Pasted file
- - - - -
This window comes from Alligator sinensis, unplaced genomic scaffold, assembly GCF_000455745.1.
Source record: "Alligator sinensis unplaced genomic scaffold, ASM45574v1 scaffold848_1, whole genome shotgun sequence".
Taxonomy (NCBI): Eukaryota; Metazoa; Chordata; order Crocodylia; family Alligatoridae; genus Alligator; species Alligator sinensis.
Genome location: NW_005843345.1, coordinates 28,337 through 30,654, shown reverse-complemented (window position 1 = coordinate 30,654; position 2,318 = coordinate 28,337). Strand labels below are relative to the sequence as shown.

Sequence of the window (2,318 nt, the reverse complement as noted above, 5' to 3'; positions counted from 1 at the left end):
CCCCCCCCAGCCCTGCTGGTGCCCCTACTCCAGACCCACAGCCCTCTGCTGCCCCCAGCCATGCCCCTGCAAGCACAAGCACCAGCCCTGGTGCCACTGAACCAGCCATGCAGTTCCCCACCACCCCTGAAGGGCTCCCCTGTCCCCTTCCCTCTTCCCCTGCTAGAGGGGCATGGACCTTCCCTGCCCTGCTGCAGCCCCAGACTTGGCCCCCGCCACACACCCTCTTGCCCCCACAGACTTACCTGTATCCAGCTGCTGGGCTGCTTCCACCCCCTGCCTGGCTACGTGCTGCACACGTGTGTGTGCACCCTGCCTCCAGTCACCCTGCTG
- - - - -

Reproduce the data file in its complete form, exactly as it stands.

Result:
This window comes from Alligator sinensis, unplaced genomic scaffold, assembly GCF_000455745.1.
Source record: "Alligator sinensis unplaced genomic scaffold, ASM45574v1 scaffold848_1, whole genome shotgun sequence".
Taxonomy (NCBI): Eukaryota; Metazoa; Chordata; order Crocodylia; family Alligatoridae; genus Alligator; species Alligator sinensis.
Genome location: NW_005843345.1, coordinates 28,337 through 30,654, shown reverse-complemented (window position 1 = coordinate 30,654; position 2,318 = coordinate 28,337). Strand labels below are relative to the sequence as shown.

Sequence of the window (2,318 nt, the reverse complement as noted above, 5' to 3'; positions counted from 1 at the left end):
CCCCCCCCAGCCCTGCTGGTGCCCCTACTCCAGACCCACAGCCCTCTGCTGCCCCCAGCCATGCCCCTGCAAGCACAAGCACCAGCCCTGGTGCCACTGAACCAGCCATGCAGTTCCCCACCACCCCTGAAGGGCTCCCCTGTCCCCTTCCCTCTTCCCCTGCTAGAGGGGCATGGACCTTCCCTGCCCTGCTGCAGCCCCAGACTTGGCCCCCGCCACACACCCTCTTGCCCCCACAGACTTACCTGTATCCAGCTGCTGGGCTGCTTCCACCCCCTGCCTGGCTACGTGCTGCACACGTGTGTGTGCACCCTGCCTCCAGTCACCCTGCTG